Link to comment
Share on other sites

[quote]Originally posted by mr. tunes: [b]are you guys approaching this answer from the perspective of normal consumers, or musicians? you would think musicians are more sympathetic to high cd prices lately. If you're cd was on the market, wouldn't you want it to make you a good living? $10.00 CAN (about $7 US) is how much i find used cds for here in canada. Most of the new cd's I buy cost me $20(roughly $15 US)[/b][/quote]we dont care about canadian prices ;) well, if you sell CD's at $9.99, its more likely you will sell more of them and the artists ends up making more money.

alphajerk

FATcompilation

"if god is truly just, i tremble for the fate of my country" -thomas jefferson

Link to comment
Share on other sites

I think what the issue comes down to is [i]elasticity of demand[/i] for those who haven't taken economics, this describes how producers determine where to price things. I think major record companies know that the extra few bucks doesn't really affect the average consumer's decisions. It's because everyone is willing to pay these prices that prices are staying the same and getting higher. Oh and how about our friend [b]inflation?[/b]. A few years ago cd's were about $10 new, but now the value of the dollar has decreased Lately most of the cd's I have been buying are from labels like Ninja Tune. This is a small record company(probably pretty big by now), and I will never find a ninja cd for less than $20. But I don't mind paying it because they release quality music that inspires me. I think the Ninja Tune artists deserve every penny of their high prices. It also costs them to import stuff over to North America which contributes to their high prices
Link to comment
Share on other sites

How much should a CD cost? Enough to cover my expenses and give me a decent return if I sell 12,000 at concerts... Not so much that I wince in the process of buying one or four at the local store. Furthermore, since singles are not as plentiful as back in the old (old) days, mostly, we're shelling out $$$ for two or so songs.
Link to comment
Share on other sites

I think CD's should be $1.99. How many businesses do you know of that have a 1000% markup over the cost of production. We are paying for the CD's that are flops. This is another business practice that defies logic. A business without risk, at least for the big labels with enough product to offset losses. Without the defacto price fixing record companies would all be belly up. How did they accomplish this anyway I thought price fixing was illegal in the US?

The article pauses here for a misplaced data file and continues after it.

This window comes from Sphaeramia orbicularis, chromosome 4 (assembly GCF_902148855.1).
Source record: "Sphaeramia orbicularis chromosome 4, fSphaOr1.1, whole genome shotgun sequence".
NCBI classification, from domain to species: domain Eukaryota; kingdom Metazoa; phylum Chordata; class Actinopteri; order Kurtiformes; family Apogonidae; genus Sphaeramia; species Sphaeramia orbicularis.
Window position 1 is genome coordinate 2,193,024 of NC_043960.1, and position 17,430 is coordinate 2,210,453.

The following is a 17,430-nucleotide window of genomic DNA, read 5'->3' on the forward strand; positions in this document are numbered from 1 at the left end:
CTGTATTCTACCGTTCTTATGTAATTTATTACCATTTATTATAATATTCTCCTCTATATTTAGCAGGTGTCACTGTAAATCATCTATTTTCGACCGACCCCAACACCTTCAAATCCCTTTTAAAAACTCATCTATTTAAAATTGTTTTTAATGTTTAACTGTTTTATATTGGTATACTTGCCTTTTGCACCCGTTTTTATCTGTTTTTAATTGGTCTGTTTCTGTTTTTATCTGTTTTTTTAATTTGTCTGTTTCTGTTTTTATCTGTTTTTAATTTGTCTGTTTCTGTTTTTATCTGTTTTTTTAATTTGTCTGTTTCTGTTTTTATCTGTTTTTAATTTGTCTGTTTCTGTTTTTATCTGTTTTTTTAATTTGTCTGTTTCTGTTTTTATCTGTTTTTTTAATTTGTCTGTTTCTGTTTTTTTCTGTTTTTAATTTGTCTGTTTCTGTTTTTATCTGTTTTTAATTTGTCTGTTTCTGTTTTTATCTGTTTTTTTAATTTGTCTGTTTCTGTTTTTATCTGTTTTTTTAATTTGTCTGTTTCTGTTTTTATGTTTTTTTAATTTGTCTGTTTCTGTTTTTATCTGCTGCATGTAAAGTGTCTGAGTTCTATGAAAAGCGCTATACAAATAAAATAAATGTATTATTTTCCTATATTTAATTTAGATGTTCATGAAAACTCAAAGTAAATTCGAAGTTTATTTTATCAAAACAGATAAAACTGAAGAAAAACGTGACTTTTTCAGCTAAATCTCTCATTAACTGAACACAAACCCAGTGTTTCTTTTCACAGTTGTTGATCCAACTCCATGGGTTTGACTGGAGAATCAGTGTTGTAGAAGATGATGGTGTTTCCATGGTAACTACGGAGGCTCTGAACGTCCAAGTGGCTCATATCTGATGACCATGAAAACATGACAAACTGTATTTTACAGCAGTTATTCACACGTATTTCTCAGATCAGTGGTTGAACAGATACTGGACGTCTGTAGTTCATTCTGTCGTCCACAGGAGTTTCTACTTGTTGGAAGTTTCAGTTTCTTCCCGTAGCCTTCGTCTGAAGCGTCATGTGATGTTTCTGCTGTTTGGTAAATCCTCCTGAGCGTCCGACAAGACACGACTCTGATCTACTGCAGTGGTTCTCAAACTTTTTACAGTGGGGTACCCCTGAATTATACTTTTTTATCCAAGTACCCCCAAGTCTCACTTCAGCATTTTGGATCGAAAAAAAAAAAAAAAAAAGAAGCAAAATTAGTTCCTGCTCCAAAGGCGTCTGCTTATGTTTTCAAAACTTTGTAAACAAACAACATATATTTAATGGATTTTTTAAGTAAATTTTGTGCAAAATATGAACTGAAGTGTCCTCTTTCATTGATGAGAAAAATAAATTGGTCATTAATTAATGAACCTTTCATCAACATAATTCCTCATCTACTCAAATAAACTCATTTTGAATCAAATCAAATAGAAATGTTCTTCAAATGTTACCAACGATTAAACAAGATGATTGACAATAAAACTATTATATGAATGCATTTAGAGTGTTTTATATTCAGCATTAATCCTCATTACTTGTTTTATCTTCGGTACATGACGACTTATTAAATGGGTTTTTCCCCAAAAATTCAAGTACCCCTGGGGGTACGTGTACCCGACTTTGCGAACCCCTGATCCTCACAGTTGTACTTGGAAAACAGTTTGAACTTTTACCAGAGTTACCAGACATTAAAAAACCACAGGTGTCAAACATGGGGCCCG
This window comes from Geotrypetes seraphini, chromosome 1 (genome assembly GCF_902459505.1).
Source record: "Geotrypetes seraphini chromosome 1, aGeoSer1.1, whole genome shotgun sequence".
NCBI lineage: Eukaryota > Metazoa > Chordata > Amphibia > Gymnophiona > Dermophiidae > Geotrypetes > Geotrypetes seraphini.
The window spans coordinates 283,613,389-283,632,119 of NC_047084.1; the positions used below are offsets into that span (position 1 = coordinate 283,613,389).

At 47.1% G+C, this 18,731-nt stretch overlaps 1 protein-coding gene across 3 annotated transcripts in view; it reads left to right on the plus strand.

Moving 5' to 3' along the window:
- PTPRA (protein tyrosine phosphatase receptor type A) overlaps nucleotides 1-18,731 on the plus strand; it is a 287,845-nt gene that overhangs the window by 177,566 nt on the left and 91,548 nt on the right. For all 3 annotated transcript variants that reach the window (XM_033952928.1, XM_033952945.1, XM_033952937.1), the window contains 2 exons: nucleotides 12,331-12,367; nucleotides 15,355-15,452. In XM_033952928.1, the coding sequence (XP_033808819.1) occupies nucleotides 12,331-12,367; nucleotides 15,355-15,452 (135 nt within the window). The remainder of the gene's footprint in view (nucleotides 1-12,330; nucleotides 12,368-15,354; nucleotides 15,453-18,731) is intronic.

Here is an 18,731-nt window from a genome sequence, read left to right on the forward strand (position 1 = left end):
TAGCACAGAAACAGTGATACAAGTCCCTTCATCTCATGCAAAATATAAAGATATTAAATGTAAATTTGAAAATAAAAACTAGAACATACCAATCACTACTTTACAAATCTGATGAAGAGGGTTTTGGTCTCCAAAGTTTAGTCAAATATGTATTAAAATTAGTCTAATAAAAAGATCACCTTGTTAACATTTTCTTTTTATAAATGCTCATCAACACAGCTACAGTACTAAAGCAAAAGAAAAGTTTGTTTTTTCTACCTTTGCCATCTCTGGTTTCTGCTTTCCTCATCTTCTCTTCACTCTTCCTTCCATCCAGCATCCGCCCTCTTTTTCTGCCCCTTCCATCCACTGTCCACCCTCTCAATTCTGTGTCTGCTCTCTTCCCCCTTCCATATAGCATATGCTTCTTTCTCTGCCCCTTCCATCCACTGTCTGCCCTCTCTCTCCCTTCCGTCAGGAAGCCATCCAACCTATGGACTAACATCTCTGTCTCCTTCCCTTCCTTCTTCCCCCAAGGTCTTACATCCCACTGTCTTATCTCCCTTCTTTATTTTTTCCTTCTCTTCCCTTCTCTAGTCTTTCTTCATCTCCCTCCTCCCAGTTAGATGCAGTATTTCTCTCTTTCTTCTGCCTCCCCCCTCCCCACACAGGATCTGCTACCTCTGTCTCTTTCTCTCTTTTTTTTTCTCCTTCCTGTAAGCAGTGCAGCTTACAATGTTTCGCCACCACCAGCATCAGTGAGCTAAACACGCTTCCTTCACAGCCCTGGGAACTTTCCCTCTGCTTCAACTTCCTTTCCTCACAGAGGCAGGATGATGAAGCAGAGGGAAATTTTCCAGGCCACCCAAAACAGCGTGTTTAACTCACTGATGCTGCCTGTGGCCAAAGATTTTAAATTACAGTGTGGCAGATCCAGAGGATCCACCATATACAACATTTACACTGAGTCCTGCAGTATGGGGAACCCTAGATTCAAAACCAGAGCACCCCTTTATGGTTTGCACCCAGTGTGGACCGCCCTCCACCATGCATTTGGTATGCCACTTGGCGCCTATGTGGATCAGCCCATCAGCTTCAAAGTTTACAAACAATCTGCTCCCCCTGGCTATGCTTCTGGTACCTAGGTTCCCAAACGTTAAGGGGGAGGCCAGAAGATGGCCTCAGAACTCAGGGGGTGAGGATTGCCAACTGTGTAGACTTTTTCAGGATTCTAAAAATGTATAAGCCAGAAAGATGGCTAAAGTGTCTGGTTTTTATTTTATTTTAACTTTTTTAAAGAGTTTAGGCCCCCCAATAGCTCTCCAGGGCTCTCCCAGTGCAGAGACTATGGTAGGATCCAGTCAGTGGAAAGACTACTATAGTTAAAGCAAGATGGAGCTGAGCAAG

Mac Bowne

G-Clef Acoustics Ltd.

Osaka, Japan

Link to comment
Share on other sites

[quote]Originally posted by mr. tunes: [b]I think what the issue comes down to is [i]elasticity of demand[/i] for those who haven't taken economics, this describes how producers determine where to price things. I think major record companies know that the extra few bucks doesn't really affect the average consumer's decisions. It's because everyone is willing to pay these prices that prices are staying the same and getting higher. Oh and how about our friend [b]inflation?[/b]. [/b][/quote]"Elasticity of Demand" does not apply to "fashionable" products when they are first released into the open market. You have the product people want, so you fix the price. It goes with clothing, luxury cars... and music. When people is NOT responding to your fixed price, or the fashion is over (new product released, out of season, etc) then the rule of the Elasticity applies... High demand, high price. Low demand, LOW PRICE.

Músico, Productor, Ingeniero, Tecnólogo

Director de Ventas, América Latina y Caribe - PreSonus Audio Electronics

 

Instagram: guslozada

Facebook: Lozada - Música y Tecnología

 

www.guslozada.com

Link to comment
Share on other sites

[quote]Originally posted by Dwarf: [b]Mr.Tunes - if artists made more money as the CD prices went up I'd be all for it. But they don't. When the switch was made from vinyl records to CDs, the prices went up but the artist royalties stayed the same. The only people making more money are the record companies. And then the record companies turn around and screw the artists. Rob[/b][/quote]That's not entirely correct. The actual percentage paid to the artist did not go up (gnenerally 13% - 15%); however, the percentage is based on retail prices. Therefore with each escalation of retail prices the artist has the opportunity to make more money. Rob

Rob Hoffman

http://www.robmixmusic.com

Los Angeles, CA

Link to comment
Share on other sites

[quote]Originally posted by gtrmac: [b]I think CD's should be $1.99. How many businesses do you know of that have a 1000% markup over the cost of production. We are paying for the CD's that are flops. This is another business practice that defies logic. A business without risk, at least for the big labels with enough product to offset losses. Without the defacto price fixing record companies would all be belly up. How did they accomplish this anyway I thought price fixing was illegal in the US?[/b][/quote]That doesn't work because you're not figuring in paying the artist, songwriters and producers, as well as promotions. $1.99 doesn't get you past paying mechanicals and artist royalties. Rob

Rob Hoffman

http://www.robmixmusic.com

Los Angeles, CA

Link to comment
Share on other sites

Seems many cost factors are being overlooked here. Retail space, advertising and promotion being the biggies. An fo course don't forget the posh offices in AL, Nashville, NYC ,etc., for the high level record execs and the multimillion dollare expense accounts for those necessary items such as hookers, limos, private jets, coke, booze that without the industry would just crumble and die. I've read that the average take for a major label artist is 18 cents a unit sold, and from this they are playing back to the label all monies fronted, for recording, advertising, tour expenses, promotional expenses. It makes it easy to see why so many of todays stars are literally broke or massively in debt. Now let's not foget the managers, lawyers, accounts, drug dealers, private trainers...they also get paid from the same pie. then of course unless there's corporate sponsership the label needs to front more money for tour support. Now we got the agents, tour staff, union labor and venue costs, hey are you getting all this down? The pie get's sliced very thin to those who really deserve it. Unfortunately the music business is little to do about art and alot ot do about business, expecially for those in them big cushy offices who have little to no musical training, but make the biggest slices of the pie. So, Bunky, ya still wanna be a rock star?????